More on Slime Molds

About a month ago, I wrote about an interesting study on slime molds.

This organism is surprisingly intelligent!
(Image from KeresH at

Even though they have no brain or other kind of “central processing unit,” they can figure out what the most nutritious food is for them, and they can adjust their shape and eating habits to make sure they get as much nutrition as possible.

These results surprised many scientists, because slime molds are supposed to be primitive creatures.

Indeed, according to the University of Arizona:

Slime molds are primitive fungi that exist chiefly as amoeba-like masses…

Purdue University says

Several species of primitive fungi that can grow and multiply on plant surfaces cause slime molds.

The University of Illinois says:

Slime molds are primitive organisms that lack cell walls and flow or move like amoebae over low lying objects and vegetation…

Why do all these organizations call slime molds primitive? Because that’s what the hypothesis of evolution says. As Dr. James Cavender, a professor of environmental and plant biology at Ohio University, says:

They are extremely old organisms that evolved before plants and animals…

Of course, like most data, actual studies of slime molds show that the evolutionary view of them is far from accurate. The latest study demonstrating that slime molds are anything but primitive was reported in the February 13th issue of Science News. In this study, scientists allowed a slime mold to grow over a set of oat flakes that had been laid out in a pattern that was similar to how major population centers are scattered throughout Tokyo.

Now…when a slime mold is exposed to several food sources that are scattered about, it grows over the food sources and then forms tunnels that distribute the food throughout the entire organism. This, of course, is what the slime mold in the experiment did. After about a day, it had formed a network of interconnecting tunnels that looked very similar to the network of the Tokyo rail system!

Now the Tokyo rail system was not built haphazardly. Engineers struggled to design the most efficient system for ferrying people from one population center to another. They worked long and hard and used several mathematical models to determine how to build the tunnels of the rail system so as to accomplish this goal. The slime mold did the same thing, in a lot less time!

The scientists were so impressed with the fact that the slime mold was able to design such an efficient transport system so quickly that they built a computer program mimicking what the slime mold did in order to produce its incredibly efficient network. As the Science News article says:

A new model based on the simple rules of the slime mold’s behavior may lead to the design of more efficient, adaptable networks…

So this supposedly primitive organism may very well “school” human engineers on how to design networks efficiently. Oh…and if there is any doubt about what this study says about the supposedly primitive nature of slime molds, the title of the Science News article says it all:

Slime Mold as Master Engineer

5 thoughts on “More on Slime Molds”

  1. Looking at the diagrams in your link the networks, though similar, did have very noticible differences, almost significant enough to undermine the conclusions. I’m trying to figure out why that would be. I’m guessing it’s one of five:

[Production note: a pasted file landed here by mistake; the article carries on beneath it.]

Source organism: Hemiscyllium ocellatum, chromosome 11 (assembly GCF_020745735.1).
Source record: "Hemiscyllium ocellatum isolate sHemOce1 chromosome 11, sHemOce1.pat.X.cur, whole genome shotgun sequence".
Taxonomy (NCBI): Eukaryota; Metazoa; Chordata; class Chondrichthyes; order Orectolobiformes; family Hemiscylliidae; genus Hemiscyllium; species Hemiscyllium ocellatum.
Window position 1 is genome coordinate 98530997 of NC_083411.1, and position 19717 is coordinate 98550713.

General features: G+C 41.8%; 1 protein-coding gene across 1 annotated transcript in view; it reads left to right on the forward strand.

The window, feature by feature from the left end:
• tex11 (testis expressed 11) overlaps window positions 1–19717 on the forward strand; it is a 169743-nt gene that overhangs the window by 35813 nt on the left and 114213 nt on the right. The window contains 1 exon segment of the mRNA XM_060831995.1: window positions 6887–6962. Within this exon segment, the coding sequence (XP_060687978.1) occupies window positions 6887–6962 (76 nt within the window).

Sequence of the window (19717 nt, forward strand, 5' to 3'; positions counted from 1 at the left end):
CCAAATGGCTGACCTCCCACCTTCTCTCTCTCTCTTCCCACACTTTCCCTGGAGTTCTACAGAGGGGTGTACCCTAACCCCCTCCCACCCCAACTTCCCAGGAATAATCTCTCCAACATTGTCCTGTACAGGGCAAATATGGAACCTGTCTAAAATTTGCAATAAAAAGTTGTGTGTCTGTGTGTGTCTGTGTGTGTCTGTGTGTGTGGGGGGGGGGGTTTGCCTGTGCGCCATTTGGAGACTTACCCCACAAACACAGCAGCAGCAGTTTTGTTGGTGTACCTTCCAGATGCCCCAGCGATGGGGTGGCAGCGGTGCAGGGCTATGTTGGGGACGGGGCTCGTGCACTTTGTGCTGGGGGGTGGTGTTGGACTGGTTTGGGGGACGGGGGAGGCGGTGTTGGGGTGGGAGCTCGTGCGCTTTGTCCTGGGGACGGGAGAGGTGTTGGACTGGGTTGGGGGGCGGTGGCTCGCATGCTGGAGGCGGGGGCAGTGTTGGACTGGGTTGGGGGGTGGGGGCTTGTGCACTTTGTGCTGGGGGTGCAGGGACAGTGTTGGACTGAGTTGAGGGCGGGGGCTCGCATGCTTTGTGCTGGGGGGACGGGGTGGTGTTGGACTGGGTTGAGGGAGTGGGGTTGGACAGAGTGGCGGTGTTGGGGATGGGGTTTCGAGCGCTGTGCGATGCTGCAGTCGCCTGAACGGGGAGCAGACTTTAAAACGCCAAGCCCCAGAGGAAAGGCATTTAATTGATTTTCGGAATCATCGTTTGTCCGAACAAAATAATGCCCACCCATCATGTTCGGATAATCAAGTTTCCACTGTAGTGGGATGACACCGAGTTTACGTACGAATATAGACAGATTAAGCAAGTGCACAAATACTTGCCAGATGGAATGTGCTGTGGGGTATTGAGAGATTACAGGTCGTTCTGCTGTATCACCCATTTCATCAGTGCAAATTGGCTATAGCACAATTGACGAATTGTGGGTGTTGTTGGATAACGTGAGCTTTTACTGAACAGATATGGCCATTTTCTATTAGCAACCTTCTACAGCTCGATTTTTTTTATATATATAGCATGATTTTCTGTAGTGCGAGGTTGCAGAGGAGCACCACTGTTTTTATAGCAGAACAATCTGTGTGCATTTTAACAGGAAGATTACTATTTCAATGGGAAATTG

the spots of food didn’t adequately take account of the variety of commution levels between cities (e.g. routes to Tokyo have more people but roughly the same food traffic)

    Food doesn’t get impatient as easily as passengers. So speed or directness were comparatively less important than the resources spent on growing the tunnels.

    The continual flow of food differed from the batch transport used in trains, making a possible route hub more important than a high density source of food (see 1)

    The slime moulds weren’t perfectly efficient.

    The engineers weren’t perfectly efficient.

    What do you reckon?

    1. Josiah, I think the second figure (the one captioned “separated at birth”) is the best one to look at. While the networks are not identical, they are remarkably similar. However, there are differences, and I think those differences are probably a result of two things:

      1. Later additions. If you look near the bottom of the rail system diagram, you see three dots on the left and then two dots to the right of them. Those two dots are connected to another dot by a curved tunnel that crosses an existing tunnel. To me, that looks like a later addition to the rail system. If I were designing the rail system with those two population centers in mind, the slime mold’s network is clearly more efficient.

      2. The batch transport issue you mentioned in your first comment. Batched flow is different from continuous flow, so you would expect slightly different networks for each.

  2. woops, 6: the petri dishes didn’t have any mountains, rivers, townships, or other little inconveniences for the mould to deal with.

  3. I’ll stop calling them primitive when they can actually build a subway system, not just look like a simple map of one.

    Why do so many of your post hinge on exploiting a word’s definition?

    1. Shooter, you’ll never stop calling them primitive, because you don’t want to accept what the data say.

      I am not “exploiting” a word’s definition. I am showing how absurd evolutionary thinking is. These organisms are ANYTHING but primitive.

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